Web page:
Oh really? On the contrary we are always negotiating. We just don’t give ourselves credit for it – in fact do we actually realise that we are doing it? Think of those conversations with your manager, your client, your team, your partner, your children – anyone with whom you have an ongoing relationship - where you needed an outcome. What did you do? How did you get there?
The chances are you read the situation and picked what you deemed to be potentially the most appropriate moment to engage. You may have been hinting on and off or alluding to the subject matter for a while. You may have written down some facts or gathered evidence in your favour just in case they were needed (you could perhaps use these as a leverage? Or maybe just have them to give you additional confidence – we like to do this). You possibly looked into the reasons why the other person may be holding a controversial view to yours and what this means to them.
You are probably thinking by now yes of course - this is standard stuff and doesn’t everyone do it? Well actually it turns out that no actually not everyone does do it. As women we are hard wired to think about others, seek to understand others and use our Emotional Intelligence. The differences between the ‘female brain’ and the ‘male brain’, according to Simon Baron-Cohen (University of Cambridge), have emerged during the course of evolution due to exposure to different life challenges. The male brain is characterised by systemising tendencies (understanding and predicting a system/situation or inventing a new one). Satoshi Kanazawa in Psychology Today expands on this - these skills were necessary for creating tools and weapons, but goes further in analysing male emotion, more importantly that low empathy levels grew out of responding to long lone hunting trips, and potentially committing acts of violence toward any competition – after all it was much easier to kill said competition if you haven’t connected on an emotional level. Conversely the female brain is characterised by empathising tendencies (identifying emotions and thoughts and responding with appropriate emotion, understanding the other person to predict his or her behaviour). These being much needed skills when mothering infants who are unable to communicate their needs directly for example. Therefore we as women are naturally equipped to engage, relate, understand – key skills for negotiating and influencing.
So how does this manifest itself today?
It would appear that we have now evolved to such a state that we are questioning why and how our behaviours impact on us and those around us, and it is women who are choosing to develop their knowledge further. UCAS official Number of Acceptance into Psychology 2015 shows that 10655 women were accepted against 2470 men. So our knowledge combined with our ability gives us a powerful insight into understanding others.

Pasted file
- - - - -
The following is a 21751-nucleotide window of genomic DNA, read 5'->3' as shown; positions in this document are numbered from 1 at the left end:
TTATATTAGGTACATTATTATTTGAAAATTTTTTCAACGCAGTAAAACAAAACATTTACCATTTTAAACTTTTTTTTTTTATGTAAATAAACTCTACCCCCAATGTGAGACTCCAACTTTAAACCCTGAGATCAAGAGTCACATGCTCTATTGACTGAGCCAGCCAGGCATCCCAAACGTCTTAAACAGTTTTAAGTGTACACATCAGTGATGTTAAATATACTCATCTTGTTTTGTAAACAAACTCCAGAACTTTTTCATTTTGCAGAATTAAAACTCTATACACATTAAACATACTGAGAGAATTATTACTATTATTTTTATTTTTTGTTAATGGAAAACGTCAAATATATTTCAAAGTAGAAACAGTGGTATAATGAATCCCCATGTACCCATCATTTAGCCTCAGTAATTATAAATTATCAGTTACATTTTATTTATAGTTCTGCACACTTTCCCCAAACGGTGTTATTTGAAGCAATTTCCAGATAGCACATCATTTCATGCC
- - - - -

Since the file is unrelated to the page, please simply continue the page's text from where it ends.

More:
So how does this link back to negotiating? Based on our extensive research into personal experiences (both male and female) and the neuroscience which underpins our behaviours, our findings present a consistent message – women rate themselves lower in competencies such as personal presence, commercial and strategic vision – and men rate us lower in these categories too. (quite surprising as these skills naturally underpin our family focused survival instinct on a basic level). Interestingly research also tells us that women’s self-image is unduly influenced by the opinions of their male colleagues.
What better way to address these perceived weaker areas than to build on our existing sub conscious negotiation and influencing skills? By understanding how to communicate with individuals and building relationships based on personal needs and recognising key triggers and the neurochemical reactions in ourselves and others, we are able to build trust and gain confidence in our actions and most importantly, ourselves. After all the first and most crucial negotiations are always the ones with oneself.
In fact as professional negotiators we hear increasingly of the need for upskilling in influencing (think Nudge; Thinking fast and Slow; Robert Cialdini et al - we are being influenced constantly in the world we live in) and to do this we need to be able to really understand how someone thinks and reacts and as females we are well placed ahead of the game for intuitive understanding. By recognising and labelling our subconscious habits and talents and gaining in confidence we will better positioned to embrace strategic decisions, focus on our personal presence and take on the commercial world.
Join us at INS/ICD for greater insight into raising our existing sub conscious behaviours to our conscious awareness.